Identity theft is defined as the unauthorized use of personal information without knowledge or consent of the affected party in order to commit a crime such as fraud, theft, forgery or even a more serious crime. “Personal Information” can be any piece of information, recorded or not about an identifiable individual; things like your name, social security information, phone numbers, credit card numbers and such fall within the range of personal information.
The worst part about identity theft remains in the fact that the affected party will not usually notice until it is already too late. Generally, thieves will steal vital pieces of personal information and use them to impersonate a person and commit crimes in their name. Usually restoring the damage done by these criminal is a long and arduous process that involves getting in touch with the authorities and spending hours on the phone and in person trying to fix this mess while being unable to use credit cards or losing access to certain privileges.
In order to identify whether or not you’ve been a victim of identity theft, keep an eye out for the following signs:
- Calls from credit card companies or banks regarding unusual credit card transactions or suspicious bank account activity
- Missing mail or bills as they may be forwarded to a different address or simply stolen by thieves from your mailbox
- Difficulty accessing personal accounts such as email or social networks on the internet
- Purchases not made by you show up on account statements
Thieves will usually steal your identity by accessing correspondence that has been left on your mailbox or by going through your recycling bin. This is why it is important to check your mailbox every day as well as making sure that any documents that go into the recycling bin are properly disposed of. Consider investing in a document shredder if necessary.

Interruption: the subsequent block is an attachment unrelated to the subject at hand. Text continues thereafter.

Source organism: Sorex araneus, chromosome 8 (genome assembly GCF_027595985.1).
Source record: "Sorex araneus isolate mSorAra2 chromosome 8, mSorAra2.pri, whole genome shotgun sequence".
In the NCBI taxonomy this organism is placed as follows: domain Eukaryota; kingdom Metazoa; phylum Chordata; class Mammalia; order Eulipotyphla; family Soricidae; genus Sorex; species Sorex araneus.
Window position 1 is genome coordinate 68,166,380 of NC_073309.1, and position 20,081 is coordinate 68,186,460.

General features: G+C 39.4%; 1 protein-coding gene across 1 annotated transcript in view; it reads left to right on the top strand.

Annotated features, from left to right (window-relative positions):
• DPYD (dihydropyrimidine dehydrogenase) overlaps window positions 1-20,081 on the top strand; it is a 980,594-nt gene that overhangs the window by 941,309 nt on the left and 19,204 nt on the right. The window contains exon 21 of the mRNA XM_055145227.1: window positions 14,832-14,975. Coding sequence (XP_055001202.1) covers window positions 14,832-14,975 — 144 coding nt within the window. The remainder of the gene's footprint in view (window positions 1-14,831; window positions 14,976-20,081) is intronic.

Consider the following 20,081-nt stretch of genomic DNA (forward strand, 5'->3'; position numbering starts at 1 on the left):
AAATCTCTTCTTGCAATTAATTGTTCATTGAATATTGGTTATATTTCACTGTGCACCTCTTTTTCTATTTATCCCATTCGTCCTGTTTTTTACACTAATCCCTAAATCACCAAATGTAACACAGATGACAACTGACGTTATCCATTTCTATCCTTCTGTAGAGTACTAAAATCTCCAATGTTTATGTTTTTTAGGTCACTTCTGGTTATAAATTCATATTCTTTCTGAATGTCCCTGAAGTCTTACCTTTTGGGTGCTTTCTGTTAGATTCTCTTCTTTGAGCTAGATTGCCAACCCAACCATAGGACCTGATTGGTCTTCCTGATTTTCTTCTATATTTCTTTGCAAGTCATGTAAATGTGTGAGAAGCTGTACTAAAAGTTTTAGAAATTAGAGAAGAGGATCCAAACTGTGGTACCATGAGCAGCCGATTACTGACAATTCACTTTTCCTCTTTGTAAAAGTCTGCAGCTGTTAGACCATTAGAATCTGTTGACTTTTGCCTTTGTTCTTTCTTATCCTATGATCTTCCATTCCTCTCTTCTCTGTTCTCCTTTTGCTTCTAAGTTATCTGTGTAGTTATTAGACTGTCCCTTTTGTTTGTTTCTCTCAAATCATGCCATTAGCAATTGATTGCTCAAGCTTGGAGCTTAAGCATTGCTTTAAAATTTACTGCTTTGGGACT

Thieves can easily access your information after stealing electronic devices that belong to you such as personal cell phones, laptops or even an mp3 player. If you own these devices make sure to establish a secure PIN and enable any options that allow you to lock and wipe the device remotely. If you have any passwords saved on these devices, make sure to change them constantly and never use the same password for two different accounts as this could lead to phishing -a social engineering technique used to retrieve a user’s password-
Ultimately, the best resource against identity theft is common sense and a bit of caution. Never hand out your credit card to just anyone and make sure to keep an eye on it when it is being swiped. Never give your passwords to anyone and develop the good habit of constantly changing your passwords, a good password will use a combination of upper case and lower case letters as well as numbers and punctuation signs; pick something that is easy for you to remember and difficult for others to guess.